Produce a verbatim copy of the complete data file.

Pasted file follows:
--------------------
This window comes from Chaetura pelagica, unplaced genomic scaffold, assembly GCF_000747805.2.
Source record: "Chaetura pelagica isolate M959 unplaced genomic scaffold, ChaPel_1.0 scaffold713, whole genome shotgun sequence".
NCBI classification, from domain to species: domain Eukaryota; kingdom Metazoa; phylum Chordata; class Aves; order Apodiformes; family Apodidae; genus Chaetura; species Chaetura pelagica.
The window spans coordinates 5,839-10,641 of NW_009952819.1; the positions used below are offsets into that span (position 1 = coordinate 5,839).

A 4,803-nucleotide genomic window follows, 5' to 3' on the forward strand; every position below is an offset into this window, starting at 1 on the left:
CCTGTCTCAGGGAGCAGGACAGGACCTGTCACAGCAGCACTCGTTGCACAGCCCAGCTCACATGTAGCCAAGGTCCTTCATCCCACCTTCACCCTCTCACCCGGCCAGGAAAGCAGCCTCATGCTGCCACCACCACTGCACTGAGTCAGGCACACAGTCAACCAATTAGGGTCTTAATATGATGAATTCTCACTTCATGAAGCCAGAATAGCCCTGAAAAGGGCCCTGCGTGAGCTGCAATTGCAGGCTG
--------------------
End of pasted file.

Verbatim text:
This window comes from Chaetura pelagica, unplaced genomic scaffold, assembly GCF_000747805.2.
Source record: "Chaetura pelagica isolate M959 unplaced genomic scaffold, ChaPel_1.0 scaffold713, whole genome shotgun sequence".
NCBI classification, from domain to species: domain Eukaryota; kingdom Metazoa; phylum Chordata; class Aves; order Apodiformes; family Apodidae; genus Chaetura; species Chaetura pelagica.
The window spans coordinates 5,839-10,641 of NW_009952819.1; the positions used below are offsets into that span (position 1 = coordinate 5,839).

A 4,803-nucleotide genomic window follows, 5' to 3' on the forward strand; every position below is an offset into this window, starting at 1 on the left:
CCTGTCTCAGGGAGCAGGACAGGACCTGTCACAGCAGCACTCGTTGCACAGCCCAGCTCACATGTAGCCAAGGTCCTTCATCCCACCTTCACCCTCTCACCCGGCCAGGAAAGCAGCCTCATGCTGCCACCACCACTGCACTGAGTCAGGCACACAGTCAACCAATTAGGGTCTTAATATGATGAATTCTCACTTCATGAAGCCAGAATAGCCCTGAAAAGGGCCCTGCGTGAGCTGCAATTGCAGGCTG